Isolated islet studies were conducted as previously described (24). In brief, pancreata were removed from anesthetized mice and minced in CMRL media with type P collagenase to disperse cells. Islets were hand picked under a light microscope and allowed to recover overnight in media. Eighty islets were picked and loaded into a perifusion chamber with acrylamide gel column beads (Bio-Gel P4G; Bio-Rad, Hercules, CA) and perfusion buffer (Krebs-Ringer buffer with 3 mmol/L glucose and 0.2% fatty acid-free BSA). Perifusions were conducted with a Bio-Rep (Miami, FL) perifusion instrument that allows for precise temperature and flow control and collection of samples into 96-well format. After a 1-h equilibration period, islets were perifused with the indicated agonists, and samples were collected at 1-min intervals for 40 min. At the end of the perifusion, islet DNA was isolated and quantified for normalization of insulin and glucagon data using a Picogreen dsDNA quantitation kit (Invitrogen) according to the manufacturer’s instructions.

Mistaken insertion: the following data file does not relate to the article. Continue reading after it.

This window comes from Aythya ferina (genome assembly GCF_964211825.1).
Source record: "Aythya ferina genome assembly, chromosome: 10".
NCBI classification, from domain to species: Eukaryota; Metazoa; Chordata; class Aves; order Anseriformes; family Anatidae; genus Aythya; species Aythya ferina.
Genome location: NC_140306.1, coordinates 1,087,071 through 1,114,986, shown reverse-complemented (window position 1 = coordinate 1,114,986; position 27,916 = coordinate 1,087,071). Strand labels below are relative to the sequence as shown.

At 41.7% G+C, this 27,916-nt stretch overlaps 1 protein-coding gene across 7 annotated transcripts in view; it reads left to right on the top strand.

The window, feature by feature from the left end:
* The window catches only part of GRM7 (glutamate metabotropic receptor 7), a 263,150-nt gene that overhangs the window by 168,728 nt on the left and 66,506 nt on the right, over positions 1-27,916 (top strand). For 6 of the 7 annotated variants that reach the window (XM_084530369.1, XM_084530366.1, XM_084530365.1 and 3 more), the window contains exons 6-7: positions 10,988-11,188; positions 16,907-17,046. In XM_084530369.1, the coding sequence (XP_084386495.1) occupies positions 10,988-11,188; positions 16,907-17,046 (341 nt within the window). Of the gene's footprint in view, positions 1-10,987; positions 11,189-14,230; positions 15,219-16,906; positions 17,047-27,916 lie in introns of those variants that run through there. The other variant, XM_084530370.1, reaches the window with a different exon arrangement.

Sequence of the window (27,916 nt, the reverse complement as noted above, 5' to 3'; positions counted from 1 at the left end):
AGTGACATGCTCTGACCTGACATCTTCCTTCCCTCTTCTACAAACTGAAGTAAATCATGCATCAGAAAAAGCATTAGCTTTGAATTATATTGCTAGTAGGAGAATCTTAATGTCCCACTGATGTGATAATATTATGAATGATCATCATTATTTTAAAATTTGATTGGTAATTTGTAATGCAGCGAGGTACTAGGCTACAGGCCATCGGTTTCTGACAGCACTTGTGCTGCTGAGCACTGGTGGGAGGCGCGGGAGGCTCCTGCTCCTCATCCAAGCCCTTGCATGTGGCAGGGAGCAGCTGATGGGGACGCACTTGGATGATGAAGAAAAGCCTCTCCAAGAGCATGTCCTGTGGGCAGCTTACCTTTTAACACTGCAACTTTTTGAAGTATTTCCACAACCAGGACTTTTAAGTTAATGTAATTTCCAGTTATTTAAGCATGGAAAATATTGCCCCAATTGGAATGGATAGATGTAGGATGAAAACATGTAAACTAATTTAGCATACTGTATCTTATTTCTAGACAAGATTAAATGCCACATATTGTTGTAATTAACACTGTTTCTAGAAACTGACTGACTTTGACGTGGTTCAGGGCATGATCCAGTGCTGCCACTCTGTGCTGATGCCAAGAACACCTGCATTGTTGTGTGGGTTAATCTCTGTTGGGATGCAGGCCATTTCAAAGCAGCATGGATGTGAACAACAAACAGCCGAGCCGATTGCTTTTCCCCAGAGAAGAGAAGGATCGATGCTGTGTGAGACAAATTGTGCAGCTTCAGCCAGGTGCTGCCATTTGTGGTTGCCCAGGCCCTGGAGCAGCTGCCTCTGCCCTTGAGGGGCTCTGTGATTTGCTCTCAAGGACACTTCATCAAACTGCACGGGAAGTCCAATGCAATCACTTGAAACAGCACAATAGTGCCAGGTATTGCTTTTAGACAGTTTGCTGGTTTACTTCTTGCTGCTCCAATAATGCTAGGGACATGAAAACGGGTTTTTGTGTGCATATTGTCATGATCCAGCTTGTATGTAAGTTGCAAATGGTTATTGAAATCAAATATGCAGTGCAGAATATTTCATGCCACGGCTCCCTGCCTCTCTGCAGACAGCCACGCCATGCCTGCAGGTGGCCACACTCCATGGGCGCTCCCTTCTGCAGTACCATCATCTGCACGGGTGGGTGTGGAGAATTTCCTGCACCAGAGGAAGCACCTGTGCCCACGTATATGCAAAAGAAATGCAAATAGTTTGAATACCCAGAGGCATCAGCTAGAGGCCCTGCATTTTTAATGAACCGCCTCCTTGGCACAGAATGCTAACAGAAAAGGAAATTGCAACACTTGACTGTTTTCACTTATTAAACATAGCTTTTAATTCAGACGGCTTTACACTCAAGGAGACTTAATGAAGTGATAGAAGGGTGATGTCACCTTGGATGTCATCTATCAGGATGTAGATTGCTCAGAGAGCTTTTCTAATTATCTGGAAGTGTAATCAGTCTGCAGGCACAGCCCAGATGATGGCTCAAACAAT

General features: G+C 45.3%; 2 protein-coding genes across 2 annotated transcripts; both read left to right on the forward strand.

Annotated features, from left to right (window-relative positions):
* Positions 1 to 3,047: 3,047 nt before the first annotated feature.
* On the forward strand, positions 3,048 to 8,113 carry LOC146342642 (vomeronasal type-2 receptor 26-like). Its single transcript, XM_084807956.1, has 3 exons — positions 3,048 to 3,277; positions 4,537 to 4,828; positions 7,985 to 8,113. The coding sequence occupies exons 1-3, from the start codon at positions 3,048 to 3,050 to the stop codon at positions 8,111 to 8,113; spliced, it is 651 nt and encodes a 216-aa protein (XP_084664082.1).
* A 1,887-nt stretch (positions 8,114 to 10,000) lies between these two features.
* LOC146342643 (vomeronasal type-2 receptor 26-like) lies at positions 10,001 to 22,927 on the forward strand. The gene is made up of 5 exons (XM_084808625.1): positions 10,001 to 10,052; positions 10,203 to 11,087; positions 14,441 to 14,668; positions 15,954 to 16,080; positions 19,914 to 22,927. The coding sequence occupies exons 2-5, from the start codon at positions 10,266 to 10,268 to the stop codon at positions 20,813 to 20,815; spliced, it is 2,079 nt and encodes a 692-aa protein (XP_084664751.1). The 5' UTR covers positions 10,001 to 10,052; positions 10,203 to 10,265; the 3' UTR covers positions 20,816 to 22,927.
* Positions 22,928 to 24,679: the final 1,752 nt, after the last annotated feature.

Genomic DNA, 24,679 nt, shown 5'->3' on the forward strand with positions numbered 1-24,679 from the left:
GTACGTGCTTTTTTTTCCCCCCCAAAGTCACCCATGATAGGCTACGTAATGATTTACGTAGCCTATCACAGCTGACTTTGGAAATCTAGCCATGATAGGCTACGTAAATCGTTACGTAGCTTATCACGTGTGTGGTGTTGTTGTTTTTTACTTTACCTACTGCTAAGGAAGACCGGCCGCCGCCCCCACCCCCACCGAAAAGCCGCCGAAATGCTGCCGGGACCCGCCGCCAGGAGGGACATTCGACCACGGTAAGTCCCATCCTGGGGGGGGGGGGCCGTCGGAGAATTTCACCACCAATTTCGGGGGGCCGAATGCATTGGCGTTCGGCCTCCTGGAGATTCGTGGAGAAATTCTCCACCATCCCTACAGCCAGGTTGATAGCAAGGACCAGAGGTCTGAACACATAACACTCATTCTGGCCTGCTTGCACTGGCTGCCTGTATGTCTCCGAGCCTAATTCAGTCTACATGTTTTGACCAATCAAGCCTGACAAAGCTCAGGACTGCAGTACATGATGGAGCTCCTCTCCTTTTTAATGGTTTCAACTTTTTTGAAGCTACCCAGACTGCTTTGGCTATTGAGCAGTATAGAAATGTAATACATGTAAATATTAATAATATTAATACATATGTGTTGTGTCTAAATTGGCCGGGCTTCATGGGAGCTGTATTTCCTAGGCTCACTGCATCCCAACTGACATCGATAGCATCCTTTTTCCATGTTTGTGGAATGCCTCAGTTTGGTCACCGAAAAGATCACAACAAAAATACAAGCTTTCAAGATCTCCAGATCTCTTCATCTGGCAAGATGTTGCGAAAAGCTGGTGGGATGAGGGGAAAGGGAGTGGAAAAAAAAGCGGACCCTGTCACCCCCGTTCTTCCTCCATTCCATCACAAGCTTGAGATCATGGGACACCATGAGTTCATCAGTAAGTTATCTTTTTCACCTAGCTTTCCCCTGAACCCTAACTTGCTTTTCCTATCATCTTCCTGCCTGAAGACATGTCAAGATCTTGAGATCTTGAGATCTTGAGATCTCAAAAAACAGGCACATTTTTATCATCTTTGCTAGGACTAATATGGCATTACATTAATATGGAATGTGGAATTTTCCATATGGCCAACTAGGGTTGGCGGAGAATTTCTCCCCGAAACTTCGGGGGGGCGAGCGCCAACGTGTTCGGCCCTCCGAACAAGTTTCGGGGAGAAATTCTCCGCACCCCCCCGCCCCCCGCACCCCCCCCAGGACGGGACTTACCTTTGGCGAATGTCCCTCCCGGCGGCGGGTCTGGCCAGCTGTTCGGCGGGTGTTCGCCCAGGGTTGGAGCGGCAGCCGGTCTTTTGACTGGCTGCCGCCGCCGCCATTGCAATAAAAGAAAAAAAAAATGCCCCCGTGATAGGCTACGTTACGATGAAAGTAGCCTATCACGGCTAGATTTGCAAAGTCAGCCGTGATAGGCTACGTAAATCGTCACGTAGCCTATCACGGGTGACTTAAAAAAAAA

Preparation and staining of all histologic samples were conducted at the Department of Pathology Histology Core at Yale. Samples were fixed in 4% formalin overnight and set in paraffin wax. Sections were cut at 5 μm, dried, deparafinized, and rehydrated with distilled water. For kidney studies, hematoxylin and eosin (H&E) stains were analyzed in a blinded fashion by a pathologist. For pancreas studies, transferase-mediated dUTP nick-end labeling (TUNEL) reaction was performed according to the manufacturer’s instructions (Millipore S7100; Millipore, Billerica, MA), after which slides were incubated with polyclonal anti-insulin (Dako 0564) and visualized by an alkaline-phosphatase–based method (Dako K5355).